The increased use of testosterone replacement therapy has resulted in numerous studies looking into the safety of testosterone supplementation. Recent studies have brought to light concerning cardiovascular risks. For example, one study has found that men who used testosterone therapy were 30 percent more likely to have a heart attack, stroke or die after three years of use. Another study found that men had a significant increased risk of heart attack and stroke in the first 90 days of use.
A recent study has looked at whether testosterone treatment can increase prostate cancer risk. The reasoning is that standard therapy for prostate cancer includes drugs that reduce testosterone levels in an effort to reduce tumor growth. Recent analyses have shown no increased reports of prostate cancer in men on testosterone therapy, but the studies have had significant limitations including small sample size.
The latest study involved data from 38,570 men with prostate cancer who were diagnosed with the disease between 2009 and 2012, and recovered. Among these men, 284 had been prescribed testosterone before their prostate cancer diagnosis. These men were compared to 192,838 men who did not have prostate cancer, 1,378 of whom had undergone testosterone therapy.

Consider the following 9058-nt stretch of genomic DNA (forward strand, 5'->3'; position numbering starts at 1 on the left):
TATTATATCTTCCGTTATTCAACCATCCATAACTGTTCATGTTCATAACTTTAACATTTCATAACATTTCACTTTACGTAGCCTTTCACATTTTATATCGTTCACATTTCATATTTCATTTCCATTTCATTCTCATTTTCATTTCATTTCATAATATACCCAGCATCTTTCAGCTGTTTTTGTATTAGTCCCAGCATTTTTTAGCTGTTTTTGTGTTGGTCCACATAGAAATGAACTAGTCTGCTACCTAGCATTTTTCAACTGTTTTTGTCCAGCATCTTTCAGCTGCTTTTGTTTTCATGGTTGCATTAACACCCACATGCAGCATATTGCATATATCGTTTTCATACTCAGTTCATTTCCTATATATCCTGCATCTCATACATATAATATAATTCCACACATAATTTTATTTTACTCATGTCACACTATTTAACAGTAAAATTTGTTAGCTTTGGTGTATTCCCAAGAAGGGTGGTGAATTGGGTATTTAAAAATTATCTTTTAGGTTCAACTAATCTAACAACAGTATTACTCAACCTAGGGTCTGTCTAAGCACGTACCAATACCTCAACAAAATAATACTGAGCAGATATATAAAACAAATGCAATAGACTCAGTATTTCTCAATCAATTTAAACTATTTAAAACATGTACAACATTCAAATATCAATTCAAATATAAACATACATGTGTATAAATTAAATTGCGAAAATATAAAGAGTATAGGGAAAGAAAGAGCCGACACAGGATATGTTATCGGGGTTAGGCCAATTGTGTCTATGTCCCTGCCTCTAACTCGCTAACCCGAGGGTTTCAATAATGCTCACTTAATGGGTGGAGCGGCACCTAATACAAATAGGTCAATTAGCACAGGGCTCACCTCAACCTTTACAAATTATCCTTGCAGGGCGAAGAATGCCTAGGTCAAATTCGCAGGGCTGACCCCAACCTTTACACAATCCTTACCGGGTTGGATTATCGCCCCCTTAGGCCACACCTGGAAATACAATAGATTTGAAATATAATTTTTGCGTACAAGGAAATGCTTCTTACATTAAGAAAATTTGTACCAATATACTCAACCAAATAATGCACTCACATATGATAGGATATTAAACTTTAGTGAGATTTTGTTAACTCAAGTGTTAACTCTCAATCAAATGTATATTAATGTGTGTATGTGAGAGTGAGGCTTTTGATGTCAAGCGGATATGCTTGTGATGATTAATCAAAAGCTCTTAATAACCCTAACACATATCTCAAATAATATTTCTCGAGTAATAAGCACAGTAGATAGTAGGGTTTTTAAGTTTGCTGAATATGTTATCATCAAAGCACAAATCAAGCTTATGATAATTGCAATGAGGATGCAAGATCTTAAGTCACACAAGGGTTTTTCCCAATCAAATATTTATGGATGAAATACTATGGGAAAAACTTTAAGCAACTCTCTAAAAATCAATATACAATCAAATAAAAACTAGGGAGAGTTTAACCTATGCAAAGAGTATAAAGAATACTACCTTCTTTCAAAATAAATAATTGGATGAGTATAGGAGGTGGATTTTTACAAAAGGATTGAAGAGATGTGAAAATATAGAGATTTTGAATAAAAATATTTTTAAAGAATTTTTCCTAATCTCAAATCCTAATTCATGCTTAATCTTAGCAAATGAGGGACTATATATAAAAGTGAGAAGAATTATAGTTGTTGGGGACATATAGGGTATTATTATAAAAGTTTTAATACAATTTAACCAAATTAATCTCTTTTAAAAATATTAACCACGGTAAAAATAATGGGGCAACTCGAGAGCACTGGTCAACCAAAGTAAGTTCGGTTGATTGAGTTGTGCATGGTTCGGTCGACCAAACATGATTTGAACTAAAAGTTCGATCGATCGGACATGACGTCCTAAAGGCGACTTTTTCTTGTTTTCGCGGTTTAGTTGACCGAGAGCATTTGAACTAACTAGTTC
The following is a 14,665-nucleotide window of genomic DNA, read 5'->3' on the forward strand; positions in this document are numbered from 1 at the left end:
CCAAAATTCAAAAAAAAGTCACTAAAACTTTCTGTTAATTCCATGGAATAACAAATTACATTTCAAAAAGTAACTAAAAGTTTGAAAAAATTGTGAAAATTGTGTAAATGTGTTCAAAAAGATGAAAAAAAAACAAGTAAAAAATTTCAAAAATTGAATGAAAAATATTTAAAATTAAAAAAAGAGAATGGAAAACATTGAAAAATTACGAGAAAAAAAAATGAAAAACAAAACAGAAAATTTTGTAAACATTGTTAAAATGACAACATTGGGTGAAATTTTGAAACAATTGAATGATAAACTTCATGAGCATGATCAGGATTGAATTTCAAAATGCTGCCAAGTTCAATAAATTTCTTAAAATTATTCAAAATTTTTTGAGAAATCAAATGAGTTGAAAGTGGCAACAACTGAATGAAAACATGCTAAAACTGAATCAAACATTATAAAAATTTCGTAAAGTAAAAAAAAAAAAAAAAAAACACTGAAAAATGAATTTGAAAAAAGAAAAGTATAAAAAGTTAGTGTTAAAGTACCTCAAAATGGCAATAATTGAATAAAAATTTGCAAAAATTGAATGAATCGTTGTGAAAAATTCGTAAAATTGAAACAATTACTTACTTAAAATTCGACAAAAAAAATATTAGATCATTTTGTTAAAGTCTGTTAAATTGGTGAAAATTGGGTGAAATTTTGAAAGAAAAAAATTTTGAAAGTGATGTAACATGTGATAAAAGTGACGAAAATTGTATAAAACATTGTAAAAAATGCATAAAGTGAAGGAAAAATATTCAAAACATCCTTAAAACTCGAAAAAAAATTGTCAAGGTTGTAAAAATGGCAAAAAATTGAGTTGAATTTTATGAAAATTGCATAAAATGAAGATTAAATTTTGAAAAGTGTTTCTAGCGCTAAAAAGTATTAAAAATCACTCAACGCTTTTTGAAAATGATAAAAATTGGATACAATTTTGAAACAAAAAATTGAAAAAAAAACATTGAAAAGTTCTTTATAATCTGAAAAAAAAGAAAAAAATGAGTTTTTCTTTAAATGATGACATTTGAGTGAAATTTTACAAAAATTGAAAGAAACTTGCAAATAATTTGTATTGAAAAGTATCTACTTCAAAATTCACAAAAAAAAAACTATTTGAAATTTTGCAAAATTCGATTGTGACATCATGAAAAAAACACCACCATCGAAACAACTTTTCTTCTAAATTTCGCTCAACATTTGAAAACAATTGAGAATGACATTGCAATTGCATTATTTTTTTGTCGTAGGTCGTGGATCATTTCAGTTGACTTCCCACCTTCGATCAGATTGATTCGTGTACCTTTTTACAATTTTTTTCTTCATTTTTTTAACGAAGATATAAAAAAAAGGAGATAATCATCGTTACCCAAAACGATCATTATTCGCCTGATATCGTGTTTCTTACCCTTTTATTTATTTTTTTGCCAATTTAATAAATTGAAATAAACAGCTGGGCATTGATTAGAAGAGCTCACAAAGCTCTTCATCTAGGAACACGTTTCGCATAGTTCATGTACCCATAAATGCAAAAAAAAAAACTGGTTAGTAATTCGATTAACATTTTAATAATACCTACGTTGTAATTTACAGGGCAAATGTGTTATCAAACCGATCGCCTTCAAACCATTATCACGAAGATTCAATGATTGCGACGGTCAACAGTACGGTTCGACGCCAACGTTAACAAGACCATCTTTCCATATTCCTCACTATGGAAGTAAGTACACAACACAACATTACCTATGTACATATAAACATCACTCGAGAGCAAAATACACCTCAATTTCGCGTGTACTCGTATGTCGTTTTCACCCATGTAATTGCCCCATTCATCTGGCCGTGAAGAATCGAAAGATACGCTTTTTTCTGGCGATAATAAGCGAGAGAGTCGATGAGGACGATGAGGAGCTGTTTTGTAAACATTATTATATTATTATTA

Researchers noted no significant association between testosterone use and overall prostate cancer risk. However, they did find a higher incidence of low-risk prostate cancer in men who had just started testosterone treatment. They also found a lower risk for aggressive prostate cancer among men who had taken testosterone for a year or longer.
“Based on our findings, physicians should still be watching for prostate cancer risk factors – such as being over the age of 40, having African-American ancestry, or having a family history of the disease – in men taking testosterone therapy,” said Stacy Loeb, MD, MSc, the lead investigator and urologist at Langone.
Source: Prostate Cancer News Today